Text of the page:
Update: I got a negative vote for questioning the purpose of the OP's question. My bad. However, if the question is modified to reflect a more realistic scenario, there would be some interesting answers applicable in the real world.

    I guess this is a Golf question?
    I was working on a solution until I got to step 3 and realized that this requirement makes no sense.
    It is so silly that I can't image a real world use for it!

    A more real world thing might be having to write a humongous amount of data to a multiple CD data set where no single file can span a CD boundary. I saw this sort of requirement in the olden floppy disk days. When loading say 20 diskettes in a data set, you want to keep going even if diskette #5 has a fatal error. At the end, say 19 diskettes loaded and one didn't. Now we can get one diskette and patch the system with that single diskette in a straightforward way.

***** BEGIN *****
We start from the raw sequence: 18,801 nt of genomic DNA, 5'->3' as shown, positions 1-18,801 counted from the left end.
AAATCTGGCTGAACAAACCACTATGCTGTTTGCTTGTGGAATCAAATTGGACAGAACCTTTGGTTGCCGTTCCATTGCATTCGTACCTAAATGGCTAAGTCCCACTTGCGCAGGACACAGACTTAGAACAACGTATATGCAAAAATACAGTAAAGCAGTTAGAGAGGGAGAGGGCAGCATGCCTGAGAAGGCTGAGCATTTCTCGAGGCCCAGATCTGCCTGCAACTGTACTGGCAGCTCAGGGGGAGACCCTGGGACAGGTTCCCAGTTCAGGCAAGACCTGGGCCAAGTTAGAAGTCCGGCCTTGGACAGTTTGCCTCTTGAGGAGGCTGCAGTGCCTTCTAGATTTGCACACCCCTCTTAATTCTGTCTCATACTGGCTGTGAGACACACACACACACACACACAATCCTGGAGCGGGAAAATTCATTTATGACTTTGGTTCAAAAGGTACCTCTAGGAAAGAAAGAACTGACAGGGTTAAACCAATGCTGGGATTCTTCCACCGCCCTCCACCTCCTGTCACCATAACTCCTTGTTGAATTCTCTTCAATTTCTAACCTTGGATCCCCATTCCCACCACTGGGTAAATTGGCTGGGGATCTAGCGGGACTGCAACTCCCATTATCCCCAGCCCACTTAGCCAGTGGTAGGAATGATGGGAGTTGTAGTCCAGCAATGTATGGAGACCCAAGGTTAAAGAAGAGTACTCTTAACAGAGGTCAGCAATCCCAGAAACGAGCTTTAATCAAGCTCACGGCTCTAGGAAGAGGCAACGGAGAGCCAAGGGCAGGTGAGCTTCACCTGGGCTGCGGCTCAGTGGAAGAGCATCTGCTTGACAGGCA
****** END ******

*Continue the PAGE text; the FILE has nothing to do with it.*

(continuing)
I have no idea of a practical use for this requirement.
    Here is where I stopped:
    BTW, I see no need to parse the .csv file. My gosh, I am unaware of any CSV file that is \n field delimited - what that would mean boggles my mind and would result in some confused display with a text editor.